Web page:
Patients with dementia are often burdened by their symptoms, while adequate symptom control is crucial to maintain or enhance quality of life. Most Americans with dementia eventually become admitted to, and die in long-term care facilities. Prevalent and important symptoms at the end of life are pain, agitation, and shortness of breath. A holistic approach must be the focus of optimal symptom control due to the fact that symptoms may be interrelated (i.e. pain may be associated with agitation).
Adequate symptom control in dementia can be achieved with a deeper understanding of the longitudinal course of symptoms and the treatment provided. A recent study aimed to explore changes in symptoms and provided treatment for Dutch nursing home residents in varying stages of dementia during their nursing home stay. The study also explored the longitudinal association between pain and agitation, and between stage of dementia and symptoms.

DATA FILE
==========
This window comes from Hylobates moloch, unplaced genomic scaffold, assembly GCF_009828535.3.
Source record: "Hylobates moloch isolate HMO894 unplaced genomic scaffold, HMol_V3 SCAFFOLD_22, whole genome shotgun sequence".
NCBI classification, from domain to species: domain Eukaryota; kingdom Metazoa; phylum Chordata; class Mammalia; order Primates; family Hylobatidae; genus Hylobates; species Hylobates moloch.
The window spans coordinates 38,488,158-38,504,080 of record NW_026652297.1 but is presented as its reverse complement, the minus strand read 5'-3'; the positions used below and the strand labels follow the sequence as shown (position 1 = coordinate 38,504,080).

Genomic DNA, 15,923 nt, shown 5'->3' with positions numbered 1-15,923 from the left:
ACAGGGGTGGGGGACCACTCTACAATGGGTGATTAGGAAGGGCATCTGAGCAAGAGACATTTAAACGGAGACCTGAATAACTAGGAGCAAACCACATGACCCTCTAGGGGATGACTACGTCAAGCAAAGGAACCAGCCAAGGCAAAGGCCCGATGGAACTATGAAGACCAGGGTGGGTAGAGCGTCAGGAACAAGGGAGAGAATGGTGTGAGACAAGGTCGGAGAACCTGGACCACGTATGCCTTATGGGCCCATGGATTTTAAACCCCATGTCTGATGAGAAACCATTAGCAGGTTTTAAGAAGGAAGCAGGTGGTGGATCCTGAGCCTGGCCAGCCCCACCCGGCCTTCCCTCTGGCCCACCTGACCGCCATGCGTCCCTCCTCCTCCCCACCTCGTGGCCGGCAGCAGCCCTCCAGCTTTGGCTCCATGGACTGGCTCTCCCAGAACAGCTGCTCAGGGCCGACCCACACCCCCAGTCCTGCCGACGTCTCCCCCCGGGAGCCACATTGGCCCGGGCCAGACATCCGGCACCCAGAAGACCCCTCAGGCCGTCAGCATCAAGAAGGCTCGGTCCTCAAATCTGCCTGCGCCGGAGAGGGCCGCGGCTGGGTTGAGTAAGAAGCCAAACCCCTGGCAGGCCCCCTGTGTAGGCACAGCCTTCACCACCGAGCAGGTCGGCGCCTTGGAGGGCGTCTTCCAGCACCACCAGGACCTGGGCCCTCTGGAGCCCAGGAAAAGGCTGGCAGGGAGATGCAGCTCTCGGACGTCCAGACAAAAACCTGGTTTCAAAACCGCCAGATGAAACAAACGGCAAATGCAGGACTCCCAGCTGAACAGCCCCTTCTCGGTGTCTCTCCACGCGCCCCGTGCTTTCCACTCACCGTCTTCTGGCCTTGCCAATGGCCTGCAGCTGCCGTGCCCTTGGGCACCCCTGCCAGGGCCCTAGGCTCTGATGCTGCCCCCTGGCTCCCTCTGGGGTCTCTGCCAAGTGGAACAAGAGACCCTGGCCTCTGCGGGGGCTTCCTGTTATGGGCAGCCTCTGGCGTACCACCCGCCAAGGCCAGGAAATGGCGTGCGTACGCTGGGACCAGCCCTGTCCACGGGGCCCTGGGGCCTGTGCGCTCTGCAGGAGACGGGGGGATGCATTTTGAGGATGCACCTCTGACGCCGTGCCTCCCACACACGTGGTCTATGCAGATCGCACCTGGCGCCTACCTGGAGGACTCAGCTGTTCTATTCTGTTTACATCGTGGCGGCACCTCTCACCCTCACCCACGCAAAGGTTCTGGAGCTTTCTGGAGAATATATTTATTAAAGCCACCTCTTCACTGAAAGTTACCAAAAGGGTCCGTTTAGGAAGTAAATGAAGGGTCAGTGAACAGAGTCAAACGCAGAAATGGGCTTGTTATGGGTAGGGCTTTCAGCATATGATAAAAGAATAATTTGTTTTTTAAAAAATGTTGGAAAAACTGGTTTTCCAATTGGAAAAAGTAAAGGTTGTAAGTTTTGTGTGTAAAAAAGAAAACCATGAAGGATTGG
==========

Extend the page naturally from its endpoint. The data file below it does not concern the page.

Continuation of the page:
The study found that pain and agitation were prevalent and frequently persisted in residents with dementia during their stay at the nursing home. However, symptom management intensified only at the end of life. Symptom control may not be adequate enough from admission, and stronger attention must be given to symptom control at an earlier stage than the end of life.